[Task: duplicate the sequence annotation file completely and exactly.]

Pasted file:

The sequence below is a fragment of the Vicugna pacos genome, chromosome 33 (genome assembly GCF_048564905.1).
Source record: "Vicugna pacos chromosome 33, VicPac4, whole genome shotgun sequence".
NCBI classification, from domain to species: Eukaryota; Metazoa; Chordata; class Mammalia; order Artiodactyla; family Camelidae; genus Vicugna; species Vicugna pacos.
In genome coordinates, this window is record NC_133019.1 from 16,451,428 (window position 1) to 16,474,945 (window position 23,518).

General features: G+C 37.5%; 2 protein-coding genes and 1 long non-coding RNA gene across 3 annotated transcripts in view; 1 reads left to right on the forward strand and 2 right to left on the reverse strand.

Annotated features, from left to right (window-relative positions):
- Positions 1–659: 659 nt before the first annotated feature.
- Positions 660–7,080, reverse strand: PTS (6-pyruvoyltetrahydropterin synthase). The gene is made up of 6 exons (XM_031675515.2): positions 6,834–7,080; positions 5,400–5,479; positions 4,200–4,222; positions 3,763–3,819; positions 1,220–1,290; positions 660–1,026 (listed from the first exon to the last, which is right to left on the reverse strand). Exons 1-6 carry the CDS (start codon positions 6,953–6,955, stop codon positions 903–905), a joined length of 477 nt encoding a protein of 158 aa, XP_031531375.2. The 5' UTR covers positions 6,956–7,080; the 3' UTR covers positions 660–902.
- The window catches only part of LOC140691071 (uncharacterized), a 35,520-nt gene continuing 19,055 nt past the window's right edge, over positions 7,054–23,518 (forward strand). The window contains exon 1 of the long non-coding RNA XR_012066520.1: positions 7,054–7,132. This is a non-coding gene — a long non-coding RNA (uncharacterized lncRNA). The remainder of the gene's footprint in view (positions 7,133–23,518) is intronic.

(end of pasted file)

The sequence below is a fragment of the Vicugna pacos genome, chromosome 33 (genome assembly GCF_048564905.1).
Source record: "Vicugna pacos chromosome 33, VicPac4, whole genome shotgun sequence".
NCBI classification, from domain to species: Eukaryota; Metazoa; Chordata; class Mammalia; order Artiodactyla; family Camelidae; genus Vicugna; species Vicugna pacos.
In genome coordinates, this window is record NC_133019.1 from 16,451,428 (window position 1) to 16,474,945 (window position 23,518).

General features: G+C 37.5%; 2 protein-coding genes and 1 long non-coding RNA gene across 3 annotated transcripts in view; 1 reads left to right on the forward strand and 2 right to left on the reverse strand.

Annotated features, from left to right (window-relative positions):
- Positions 1–659: 659 nt before the first annotated feature.
- Positions 660–7,080, reverse strand: PTS (6-pyruvoyltetrahydropterin synthase). The gene is made up of 6 exons (XM_031675515.2): positions 6,834–7,080; positions 5,400–5,479; positions 4,200–4,222; positions 3,763–3,819; positions 1,220–1,290; positions 660–1,026 (listed from the first exon to the last, which is right to left on the reverse strand). Exons 1-6 carry the CDS (start codon positions 6,953–6,955, stop codon positions 903–905), a joined length of 477 nt encoding a protein of 158 aa, XP_031531375.2. The 5' UTR covers positions 6,956–7,080; the 3' UTR covers positions 660–902.
- The window catches only part of LOC140691071 (uncharacterized), a 35,520-nt gene continuing 19,055 nt past the window's right edge, over positions 7,054–23,518 (forward strand). The window contains exon 1 of the long non-coding RNA XR_012066520.1: positions 7,054–7,132. This is a non-coding gene — a long non-coding RNA (uncharacterized lncRNA). The remainder of the gene's footprint in view (positions 7,133–23,518) is intronic.